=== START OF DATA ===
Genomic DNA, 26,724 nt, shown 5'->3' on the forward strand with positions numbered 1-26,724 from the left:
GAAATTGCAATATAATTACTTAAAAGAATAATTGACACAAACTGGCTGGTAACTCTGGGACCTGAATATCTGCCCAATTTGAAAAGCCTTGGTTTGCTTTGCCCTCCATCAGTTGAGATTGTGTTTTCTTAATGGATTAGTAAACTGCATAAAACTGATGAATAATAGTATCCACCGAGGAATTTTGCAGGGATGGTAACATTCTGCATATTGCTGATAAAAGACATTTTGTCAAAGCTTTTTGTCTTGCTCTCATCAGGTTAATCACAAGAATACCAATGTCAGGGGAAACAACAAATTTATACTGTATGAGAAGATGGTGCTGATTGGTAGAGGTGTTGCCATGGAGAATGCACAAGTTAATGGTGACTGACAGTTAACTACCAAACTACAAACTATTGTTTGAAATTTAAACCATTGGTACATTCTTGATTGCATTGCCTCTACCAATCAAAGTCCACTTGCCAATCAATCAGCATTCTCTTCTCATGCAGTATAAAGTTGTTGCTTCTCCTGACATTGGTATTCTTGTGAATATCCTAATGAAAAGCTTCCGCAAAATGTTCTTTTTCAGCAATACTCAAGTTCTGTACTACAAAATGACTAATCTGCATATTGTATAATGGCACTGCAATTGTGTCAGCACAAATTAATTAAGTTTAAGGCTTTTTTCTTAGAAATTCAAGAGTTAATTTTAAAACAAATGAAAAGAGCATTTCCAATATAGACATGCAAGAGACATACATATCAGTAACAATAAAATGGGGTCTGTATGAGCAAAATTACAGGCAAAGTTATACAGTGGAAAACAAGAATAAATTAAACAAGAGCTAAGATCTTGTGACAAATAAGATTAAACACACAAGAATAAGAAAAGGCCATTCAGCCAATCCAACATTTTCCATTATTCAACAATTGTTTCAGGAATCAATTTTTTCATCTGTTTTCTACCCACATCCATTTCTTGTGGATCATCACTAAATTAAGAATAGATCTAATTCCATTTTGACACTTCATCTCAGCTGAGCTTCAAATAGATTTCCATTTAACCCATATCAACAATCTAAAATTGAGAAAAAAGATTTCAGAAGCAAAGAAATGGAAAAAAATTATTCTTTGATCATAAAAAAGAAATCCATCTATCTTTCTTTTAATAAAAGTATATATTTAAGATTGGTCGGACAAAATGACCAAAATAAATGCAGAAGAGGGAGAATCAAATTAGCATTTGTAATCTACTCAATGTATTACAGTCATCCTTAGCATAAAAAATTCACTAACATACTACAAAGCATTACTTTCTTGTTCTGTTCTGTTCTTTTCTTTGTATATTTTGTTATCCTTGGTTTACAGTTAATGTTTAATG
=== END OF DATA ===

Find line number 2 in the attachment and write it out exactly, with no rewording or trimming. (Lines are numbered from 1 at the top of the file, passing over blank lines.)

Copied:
GAAATTGCAATATAATTACTTAAAAGAATAATTGACACAAACTGGCTGGTAACTCTGGGACCTGAATATCTGCCCAATTTGAAAAGCCTTGGTTTGCTTTGCCCTCCATCAGTTGAGATTGTGTTTTCTTAATGGATTAGTAAACTGCATAAAACTGATGAATAATAGTATCCACCGAGGAATTTTGCAGGGATGGTAACATTCTGCATATTGCTGATAAAAGACATTTTGTCAAAGCTTTTTGTCTTGCTCTCATCAGGTTAATCACAAGAATACCAATGTCAGGGGAAACAACAAATTTATACTGTATGAGAAGATGGTGCTGATTGGTAGAGGTGTTGCCATGGAGAATGCACAAGTTAATGGTGACTGACAGTTAACTACCAAACTACAAACTATTGTTTGAAATTTAAACCATTGGTACATTCTTGATTGCATTGCCTCTACCAATCAAAGTCCACTTGCCAATCAATCAGCATTCTCTTCTCATGCAGTATAAAGTTGTTGCTTCTCCTGACATTGGTATTCTTGTGAATATCCTAATGAAAAGCTTCCGCAAAATGTTCTTTTTCAGCAATACTCAAGTTCTGTACTACAAAATGACTAATCTGCATATTGTATAATGGCACTGCAATTGTGTCAGCACAAATTAATTAAGTTTAAGGCTTTTTTCTTAGAAATTCAAGAGTTAATTTTAAAACAAATGAAAAGAGCATTTCCAATATAGACATGCAAGAGACATACATATCAGTAACAATAAAATGGGGTCTGTATGAGCAAAATTACAGGCAAAGTTATACAGTGGAAAACAAGAATAAATTAAACAAGAGCTAAGATCTTGTGACAAATAAGATTAAACACACAAGAATAAGAAAAGGCCATTCAGCCAATCCAACATTTTCCATTATTCAACAATTGTTTCAGGAATCAATTTTTTCATCTGTTTTCTACCCACATCCATTTCTTGTGGATCATCACTAAATTAAGAATAGATCTAATTCCATTTTGACACTTCATCTCAGCTGAGCTTCAAATAGATTTCCATTTAACCCATATCAACAATCTAAAATTGAGAAAAAAGATTTCAGAAGCAAAGAAATGGAAAAAAATTATTCTTTGATCATAAAAAAGAAATCCATCTATCTTTCTTTTAATAAAAGTATATATTTAAGATTGGTCGGACAAAATGACCAAAATAAATGCAGAAGAGGGAGAATCAAATTAGCATTTGTAATCTACTCAATGTATTACAGTCATCCTTAGCATAAAAAATTCACTAACATACTACAAAGCATTACTTTCTTGTTCTGTTCTGTTCTTTTCTTTGTATATTTTGTTATCCTTGGTTTACAGTTAATGTTTAATG